In the first of a series of short articles on aspects of glider safety and performance, John Warden of Aerofix looks at the importance of making sure that the length of your lines continue to match the manufacturer’s specification.

We spend a lot of time and money getting the wing that will give us the performance and security we want. But both of these aspects can suffer if our lines stretch or shrink and our glider goes out of trim. So should we be concerned and what should we do?

Line lengths are critical to defining the shape of your wing, both the arc across the glider and the attitude of its profile from front to back. As part of the certification process, glider manufacturers specify the lengths of every line to the nearest millimetre. In the real world we need to account for manufacturing tolerances and fluctuations in the line material, so provided the actual lengths are within ±10mm of specification, then your glider is considered to be in trim.

The problem that often arises is that lines move over time. Kevlar is generally more stable in length than Dyneema, but lines of either material can and do change in length. There are also other important differences between the two materials (such as Dyneema being stronger and retaining its strength better) that we’ll examine line strength in a subsequent article.

We had an eight year old glider with Kevlar lines in the workshop this week with lines that were shorter than specification by an average of around 50mm.  You can see from the service report extract below that the most shrunken C line was 30mm shorter compared to specification than the least shrunken A line.  Given that full speedbar often shortens the A riser by about 150mm, you can see that these changes can be quite significant.

It’s not just older gliders that can go out of trim. NOVA recommend a check of line lengths after 20 hours. 777 provide guidance to owners of their highly regarded King about changing the line loops after 25 hours. It’s certainly the case that Dyneema lines often “settle in” during that period, irrespective of brand.

Many factors, including damp and heat, play a part. And if you’re unfortunate enough to get your lines wet, then it’s definitely worth getting them checked.

It used to be thought that if your lines had shrunk, then you should stretch them back. Well you can, but manufacturers have realised that doing this is only a short term fix. You might be able to get the glider back within specification for the workshop report, but the effect won’t last long, and the lines will return to their previous length over time. The recommendation now is that all measurements should be done with a 5kg load, and pre-stretching is to be avoided.

Depending on how lines go out of trim, the effect on glider performance can vary. Reduced trim speed (combined with impaired top speed) is quite common, as is also an increased tendency for the tips to collapse. Sometimes the tips become slower, degrading glide at all speeds, but particularly when going faster. And handling can suffer as well.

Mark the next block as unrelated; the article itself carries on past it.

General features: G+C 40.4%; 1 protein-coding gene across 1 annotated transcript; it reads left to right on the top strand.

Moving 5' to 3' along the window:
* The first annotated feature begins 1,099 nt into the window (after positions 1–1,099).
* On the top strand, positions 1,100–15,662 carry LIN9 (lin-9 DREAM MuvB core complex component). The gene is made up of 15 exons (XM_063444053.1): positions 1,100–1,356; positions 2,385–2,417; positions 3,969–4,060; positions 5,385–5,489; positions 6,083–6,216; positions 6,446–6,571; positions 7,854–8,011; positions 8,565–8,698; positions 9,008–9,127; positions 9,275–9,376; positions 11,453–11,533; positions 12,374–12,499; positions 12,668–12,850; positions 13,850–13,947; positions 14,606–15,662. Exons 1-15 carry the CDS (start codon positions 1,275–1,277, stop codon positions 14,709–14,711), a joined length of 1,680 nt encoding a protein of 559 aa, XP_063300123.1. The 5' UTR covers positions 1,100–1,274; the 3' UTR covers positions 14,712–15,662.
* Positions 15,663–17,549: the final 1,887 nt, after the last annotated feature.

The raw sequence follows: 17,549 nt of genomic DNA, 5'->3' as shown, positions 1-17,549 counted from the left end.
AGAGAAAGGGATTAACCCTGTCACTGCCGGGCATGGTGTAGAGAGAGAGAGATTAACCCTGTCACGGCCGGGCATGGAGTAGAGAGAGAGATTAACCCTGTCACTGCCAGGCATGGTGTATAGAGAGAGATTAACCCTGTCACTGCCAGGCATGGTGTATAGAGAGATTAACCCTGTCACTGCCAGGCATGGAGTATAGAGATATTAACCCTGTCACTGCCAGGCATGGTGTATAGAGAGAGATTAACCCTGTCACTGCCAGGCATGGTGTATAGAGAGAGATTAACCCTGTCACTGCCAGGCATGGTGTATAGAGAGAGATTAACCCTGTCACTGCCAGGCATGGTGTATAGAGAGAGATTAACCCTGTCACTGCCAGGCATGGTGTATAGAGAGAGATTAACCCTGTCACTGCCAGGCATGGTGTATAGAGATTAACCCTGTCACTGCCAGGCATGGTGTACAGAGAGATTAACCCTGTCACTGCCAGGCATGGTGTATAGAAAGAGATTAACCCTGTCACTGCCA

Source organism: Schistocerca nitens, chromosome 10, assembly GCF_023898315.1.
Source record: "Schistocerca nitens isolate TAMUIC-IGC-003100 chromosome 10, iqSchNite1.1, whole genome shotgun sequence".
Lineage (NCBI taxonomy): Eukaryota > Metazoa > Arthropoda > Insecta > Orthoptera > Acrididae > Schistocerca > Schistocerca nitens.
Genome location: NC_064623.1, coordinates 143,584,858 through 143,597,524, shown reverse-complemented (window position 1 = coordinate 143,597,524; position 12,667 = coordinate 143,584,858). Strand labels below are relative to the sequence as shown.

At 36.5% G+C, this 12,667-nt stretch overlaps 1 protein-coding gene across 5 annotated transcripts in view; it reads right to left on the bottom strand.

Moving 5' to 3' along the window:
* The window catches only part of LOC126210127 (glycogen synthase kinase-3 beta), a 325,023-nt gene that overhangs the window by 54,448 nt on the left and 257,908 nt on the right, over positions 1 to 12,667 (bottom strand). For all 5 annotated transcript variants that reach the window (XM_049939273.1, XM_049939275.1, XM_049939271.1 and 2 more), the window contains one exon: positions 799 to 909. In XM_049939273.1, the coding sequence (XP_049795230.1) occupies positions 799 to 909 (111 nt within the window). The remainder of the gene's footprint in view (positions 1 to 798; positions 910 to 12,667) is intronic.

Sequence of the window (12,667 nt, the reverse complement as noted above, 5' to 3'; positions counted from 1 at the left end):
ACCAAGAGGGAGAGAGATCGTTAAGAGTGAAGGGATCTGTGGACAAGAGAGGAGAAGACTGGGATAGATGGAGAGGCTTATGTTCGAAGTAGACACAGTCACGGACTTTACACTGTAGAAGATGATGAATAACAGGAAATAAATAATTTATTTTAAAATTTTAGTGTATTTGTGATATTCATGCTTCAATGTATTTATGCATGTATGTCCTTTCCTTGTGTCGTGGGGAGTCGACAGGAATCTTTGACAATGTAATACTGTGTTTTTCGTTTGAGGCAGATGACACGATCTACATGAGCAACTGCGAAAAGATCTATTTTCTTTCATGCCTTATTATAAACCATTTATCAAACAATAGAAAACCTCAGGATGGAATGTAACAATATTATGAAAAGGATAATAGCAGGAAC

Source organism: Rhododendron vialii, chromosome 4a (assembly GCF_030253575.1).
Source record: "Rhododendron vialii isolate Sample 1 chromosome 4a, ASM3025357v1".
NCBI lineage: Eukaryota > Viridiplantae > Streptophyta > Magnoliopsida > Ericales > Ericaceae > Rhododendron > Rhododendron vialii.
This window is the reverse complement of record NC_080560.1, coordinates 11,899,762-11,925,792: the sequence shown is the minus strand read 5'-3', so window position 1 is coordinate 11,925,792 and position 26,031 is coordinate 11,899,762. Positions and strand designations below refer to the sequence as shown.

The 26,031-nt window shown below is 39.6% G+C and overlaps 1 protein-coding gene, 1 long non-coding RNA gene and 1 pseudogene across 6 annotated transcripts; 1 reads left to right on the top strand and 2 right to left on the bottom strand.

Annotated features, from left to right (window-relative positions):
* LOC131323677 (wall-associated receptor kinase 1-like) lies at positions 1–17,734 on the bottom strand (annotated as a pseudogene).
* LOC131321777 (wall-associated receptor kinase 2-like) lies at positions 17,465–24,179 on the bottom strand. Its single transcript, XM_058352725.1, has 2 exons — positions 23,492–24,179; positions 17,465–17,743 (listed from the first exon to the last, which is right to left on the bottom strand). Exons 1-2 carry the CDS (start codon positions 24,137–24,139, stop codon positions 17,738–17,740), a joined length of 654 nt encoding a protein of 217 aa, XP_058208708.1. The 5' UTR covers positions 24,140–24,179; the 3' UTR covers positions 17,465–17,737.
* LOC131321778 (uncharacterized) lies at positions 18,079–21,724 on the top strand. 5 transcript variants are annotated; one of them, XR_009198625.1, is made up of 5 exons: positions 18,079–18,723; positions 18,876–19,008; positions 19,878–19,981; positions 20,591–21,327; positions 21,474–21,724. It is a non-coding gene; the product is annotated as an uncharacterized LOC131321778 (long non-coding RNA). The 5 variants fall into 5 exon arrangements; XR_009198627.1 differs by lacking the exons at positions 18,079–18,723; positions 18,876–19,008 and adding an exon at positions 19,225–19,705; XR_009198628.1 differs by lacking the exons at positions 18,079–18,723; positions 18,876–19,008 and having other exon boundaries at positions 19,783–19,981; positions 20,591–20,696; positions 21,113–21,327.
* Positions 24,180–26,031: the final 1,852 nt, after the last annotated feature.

Most workshops use laser measuring these days to accurately record the length of all lines on computer for analysis and determination of what corrections to make. The majority of problems can be sorted out by using a variety of different loops to connect the main lines to the maillons. More awkward problems may require taking loops further up the cascades. Exceptionally, individual lines may need replacing, and since this is more expensive, it’s fortunate that it’s also quite rare.

There are other reasons why it can be worth checking line lengths. Maybe a replacement line was made to manufacturer’s specification, but the lineset of your glider no longer matches that specification. Or perhaps a replacement line wasn’t fitted correctly before you bought the glider.

Checking glider line lengths yourself is possible. The specified lengths are available online, and you can use a spreadsheet to compare these with your own measurements. And rigging up a pulley with a 5kg weight (a 5litre water bottle?) is also feasible. But it can get quite involved. However, one thing you can do quite easily is to check your left and right lines against each other (a symmetry check – see the inset). Workshops used to do this to see if there were any major anomalies between the two sides before technology made it quicker just to measure all lines.

So if your wing has lost its sparkle – maybe it’s feeling a bit mushy, not as eager to turn or launch, or the glide isn’t what it used to be – and it’s a year or two since you had it looked at, it may be worth getting in touch with a service centre to have it checked over.

How to symmetry check of your lines yourself

  • This is a simple way to check for problems that might be affecting just one side.

  • It’s also a good idea to do this if you fit a replacement line yourself.

  • You need:

    • An attachment point on the floor, such as a table leg.

    • A chord to ties the riser loops to the attachment point.

    • And plenty of space!

  • Secure the two riser loops to the attachment point with the chord.

  • Pick up line A1 on each side of the wing, one in each hand, and tension both sides. You’re aiming at 5kg on each line – think of 5 bags of sugar on each hand.

  • Hold the line tabs against each other to see if they are the same distance from the attachment point.

  • Repeat with pairs A2, A3 and so on out to the edge of the wing, and then repeat the same process with the B’s, then C’s, and so on.

  • If you think there’s a problem, make a note of what lines are affected and seek some advice.

We’re always happy to offer help and advice over the phone (01433 627195) or by email (

This article was first published in SkyWings in August 2016